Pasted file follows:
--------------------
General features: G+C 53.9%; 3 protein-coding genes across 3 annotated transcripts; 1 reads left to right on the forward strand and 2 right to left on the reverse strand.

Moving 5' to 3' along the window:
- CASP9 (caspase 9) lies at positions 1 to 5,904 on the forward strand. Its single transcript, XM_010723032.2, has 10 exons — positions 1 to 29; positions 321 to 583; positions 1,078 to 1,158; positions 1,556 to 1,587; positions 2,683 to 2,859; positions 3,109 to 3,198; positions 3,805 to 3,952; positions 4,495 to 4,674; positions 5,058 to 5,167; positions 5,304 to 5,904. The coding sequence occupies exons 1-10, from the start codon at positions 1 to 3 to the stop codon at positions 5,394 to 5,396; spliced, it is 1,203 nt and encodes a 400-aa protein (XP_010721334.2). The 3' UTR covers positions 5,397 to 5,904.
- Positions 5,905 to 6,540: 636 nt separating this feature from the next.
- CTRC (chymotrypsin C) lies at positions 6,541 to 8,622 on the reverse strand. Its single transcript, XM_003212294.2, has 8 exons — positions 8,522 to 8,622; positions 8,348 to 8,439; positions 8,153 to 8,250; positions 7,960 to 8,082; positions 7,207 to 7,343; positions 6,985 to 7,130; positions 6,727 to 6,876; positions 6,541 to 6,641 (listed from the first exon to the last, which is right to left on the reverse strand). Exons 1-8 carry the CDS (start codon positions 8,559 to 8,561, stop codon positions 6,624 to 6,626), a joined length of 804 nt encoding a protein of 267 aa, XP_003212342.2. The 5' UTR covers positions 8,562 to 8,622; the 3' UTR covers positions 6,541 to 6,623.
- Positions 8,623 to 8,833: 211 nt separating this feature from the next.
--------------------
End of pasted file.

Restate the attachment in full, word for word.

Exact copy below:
General features: G+C 53.9%; 3 protein-coding genes across 3 annotated transcripts; 1 reads left to right on the forward strand and 2 right to left on the reverse strand.

Moving 5' to 3' along the window:
- CASP9 (caspase 9) lies at positions 1 to 5,904 on the forward strand. Its single transcript, XM_010723032.2, has 10 exons — positions 1 to 29; positions 321 to 583; positions 1,078 to 1,158; positions 1,556 to 1,587; positions 2,683 to 2,859; positions 3,109 to 3,198; positions 3,805 to 3,952; positions 4,495 to 4,674; positions 5,058 to 5,167; positions 5,304 to 5,904. The coding sequence occupies exons 1-10, from the start codon at positions 1 to 3 to the stop codon at positions 5,394 to 5,396; spliced, it is 1,203 nt and encodes a 400-aa protein (XP_010721334.2). The 3' UTR covers positions 5,397 to 5,904.
- Positions 5,905 to 6,540: 636 nt separating this feature from the next.
- CTRC (chymotrypsin C) lies at positions 6,541 to 8,622 on the reverse strand. Its single transcript, XM_003212294.2, has 8 exons — positions 8,522 to 8,622; positions 8,348 to 8,439; positions 8,153 to 8,250; positions 7,960 to 8,082; positions 7,207 to 7,343; positions 6,985 to 7,130; positions 6,727 to 6,876; positions 6,541 to 6,641 (listed from the first exon to the last, which is right to left on the reverse strand). Exons 1-8 carry the CDS (start codon positions 8,559 to 8,561, stop codon positions 6,624 to 6,626), a joined length of 804 nt encoding a protein of 267 aa, XP_003212342.2. The 5' UTR covers positions 8,562 to 8,622; the 3' UTR covers positions 6,541 to 6,623.
- Positions 8,623 to 8,833: 211 nt separating this feature from the next.